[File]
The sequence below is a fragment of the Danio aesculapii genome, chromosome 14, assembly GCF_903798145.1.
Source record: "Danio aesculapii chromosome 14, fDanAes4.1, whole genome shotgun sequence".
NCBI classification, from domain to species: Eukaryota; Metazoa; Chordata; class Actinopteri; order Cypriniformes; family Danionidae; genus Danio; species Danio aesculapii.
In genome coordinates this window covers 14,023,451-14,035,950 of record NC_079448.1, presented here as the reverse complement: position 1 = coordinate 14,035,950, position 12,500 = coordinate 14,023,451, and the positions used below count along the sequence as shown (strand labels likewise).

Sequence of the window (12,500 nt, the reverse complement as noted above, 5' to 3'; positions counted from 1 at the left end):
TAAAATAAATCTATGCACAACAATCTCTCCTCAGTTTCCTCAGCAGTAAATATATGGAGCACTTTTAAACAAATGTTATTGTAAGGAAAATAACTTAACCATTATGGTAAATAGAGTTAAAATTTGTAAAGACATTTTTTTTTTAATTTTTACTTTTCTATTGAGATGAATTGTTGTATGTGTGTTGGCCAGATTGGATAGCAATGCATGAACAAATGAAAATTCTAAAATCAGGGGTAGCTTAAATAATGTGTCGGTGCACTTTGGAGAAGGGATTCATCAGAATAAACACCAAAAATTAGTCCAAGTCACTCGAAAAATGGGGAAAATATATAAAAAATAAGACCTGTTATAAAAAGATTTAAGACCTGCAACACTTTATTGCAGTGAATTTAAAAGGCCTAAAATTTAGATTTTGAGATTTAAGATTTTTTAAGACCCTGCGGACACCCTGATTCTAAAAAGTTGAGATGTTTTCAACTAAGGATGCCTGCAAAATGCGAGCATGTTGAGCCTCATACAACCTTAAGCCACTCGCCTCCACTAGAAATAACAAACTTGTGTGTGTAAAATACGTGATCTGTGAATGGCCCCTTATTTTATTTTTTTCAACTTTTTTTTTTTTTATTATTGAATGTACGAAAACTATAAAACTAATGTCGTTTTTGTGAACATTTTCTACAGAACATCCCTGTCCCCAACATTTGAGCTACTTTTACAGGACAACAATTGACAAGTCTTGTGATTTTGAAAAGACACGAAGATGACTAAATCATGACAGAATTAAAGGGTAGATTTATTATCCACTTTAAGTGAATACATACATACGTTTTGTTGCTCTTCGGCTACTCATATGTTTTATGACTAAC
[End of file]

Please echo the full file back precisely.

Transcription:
The sequence below is a fragment of the Danio aesculapii genome, chromosome 14, assembly GCF_903798145.1.
Source record: "Danio aesculapii chromosome 14, fDanAes4.1, whole genome shotgun sequence".
NCBI classification, from domain to species: Eukaryota; Metazoa; Chordata; class Actinopteri; order Cypriniformes; family Danionidae; genus Danio; species Danio aesculapii.
In genome coordinates this window covers 14,023,451-14,035,950 of record NC_079448.1, presented here as the reverse complement: position 1 = coordinate 14,035,950, position 12,500 = coordinate 14,023,451, and the positions used below count along the sequence as shown (strand labels likewise).

Sequence of the window (12,500 nt, the reverse complement as noted above, 5' to 3'; positions counted from 1 at the left end):
TAAAATAAATCTATGCACAACAATCTCTCCTCAGTTTCCTCAGCAGTAAATATATGGAGCACTTTTAAACAAATGTTATTGTAAGGAAAATAACTTAACCATTATGGTAAATAGAGTTAAAATTTGTAAAGACATTTTTTTTTTAATTTTTACTTTTCTATTGAGATGAATTGTTGTATGTGTGTTGGCCAGATTGGATAGCAATGCATGAACAAATGAAAATTCTAAAATCAGGGGTAGCTTAAATAATGTGTCGGTGCACTTTGGAGAAGGGATTCATCAGAATAAACACCAAAAATTAGTCCAAGTCACTCGAAAAATGGGGAAAATATATAAAAAATAAGACCTGTTATAAAAAGATTTAAGACCTGCAACACTTTATTGCAGTGAATTTAAAAGGCCTAAAATTTAGATTTTGAGATTTAAGATTTTTTAAGACCCTGCGGACACCCTGATTCTAAAAAGTTGAGATGTTTTCAACTAAGGATGCCTGCAAAATGCGAGCATGTTGAGCCTCATACAACCTTAAGCCACTCGCCTCCACTAGAAATAACAAACTTGTGTGTGTAAAATACGTGATCTGTGAATGGCCCCTTATTTTATTTTTTTCAACTTTTTTTTTTTTTATTATTGAATGTACGAAAACTATAAAACTAATGTCGTTTTTGTGAACATTTTCTACAGAACATCCCTGTCCCCAACATTTGAGCTACTTTTACAGGACAACAATTGACAAGTCTTGTGATTTTGAAAAGACACGAAGATGACTAAATCATGACAGAATTAAAGGGTAGATTTATTATCCACTTTAAGTGAATACATACATACGTTTTGTTGCTCTTCGGCTACTCATATGTTTTATGACTAAC